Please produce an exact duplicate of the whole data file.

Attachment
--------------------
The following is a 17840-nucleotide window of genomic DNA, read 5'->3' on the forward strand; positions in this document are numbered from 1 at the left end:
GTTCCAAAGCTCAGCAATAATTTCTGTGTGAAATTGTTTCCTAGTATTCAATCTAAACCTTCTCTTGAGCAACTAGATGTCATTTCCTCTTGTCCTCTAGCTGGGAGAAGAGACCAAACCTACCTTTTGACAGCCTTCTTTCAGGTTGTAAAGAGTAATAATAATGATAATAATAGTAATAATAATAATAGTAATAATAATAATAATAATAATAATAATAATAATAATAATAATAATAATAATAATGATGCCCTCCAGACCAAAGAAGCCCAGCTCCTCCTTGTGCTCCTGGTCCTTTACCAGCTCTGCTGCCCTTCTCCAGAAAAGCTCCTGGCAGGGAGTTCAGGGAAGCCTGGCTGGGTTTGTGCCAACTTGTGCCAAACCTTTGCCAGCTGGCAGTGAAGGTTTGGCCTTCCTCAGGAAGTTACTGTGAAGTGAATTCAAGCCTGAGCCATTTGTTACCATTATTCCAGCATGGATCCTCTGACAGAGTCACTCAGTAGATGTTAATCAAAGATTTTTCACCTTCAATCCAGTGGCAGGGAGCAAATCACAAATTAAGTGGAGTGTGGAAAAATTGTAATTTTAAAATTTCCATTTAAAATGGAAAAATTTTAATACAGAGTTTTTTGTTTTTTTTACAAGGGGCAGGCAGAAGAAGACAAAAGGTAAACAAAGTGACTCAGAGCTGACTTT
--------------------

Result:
The following is a 17840-nucleotide window of genomic DNA, read 5'->3' on the forward strand; positions in this document are numbered from 1 at the left end:
GTTCCAAAGCTCAGCAATAATTTCTGTGTGAAATTGTTTCCTAGTATTCAATCTAAACCTTCTCTTGAGCAACTAGATGTCATTTCCTCTTGTCCTCTAGCTGGGAGAAGAGACCAAACCTACCTTTTGACAGCCTTCTTTCAGGTTGTAAAGAGTAATAATAATGATAATAATAGTAATAATAATAATAGTAATAATAATAATAATAATAATAATAATAATAATAATAATAATAATAATAATAATGATGCCCTCCAGACCAAAGAAGCCCAGCTCCTCCTTGTGCTCCTGGTCCTTTACCAGCTCTGCTGCCCTTCTCCAGAAAAGCTCCTGGCAGGGAGTTCAGGGAAGCCTGGCTGGGTTTGTGCCAACTTGTGCCAAACCTTTGCCAGCTGGCAGTGAAGGTTTGGCCTTCCTCAGGAAGTTACTGTGAAGTGAATTCAAGCCTGAGCCATTTGTTACCATTATTCCAGCATGGATCCTCTGACAGAGTCACTCAGTAGATGTTAATCAAAGATTTTTCACCTTCAATCCAGTGGCAGGGAGCAAATCACAAATTAAGTGGAGTGTGGAAAAATTGTAATTTTAAAATTTCCATTTAAAATGGAAAAATTTTAATACAGAGTTTTTTGTTTTTTTTACAAGGGGCAGGCAGAAGAAGACAAAAGGTAAACAAAGTGACTCAGAGCTGACTTT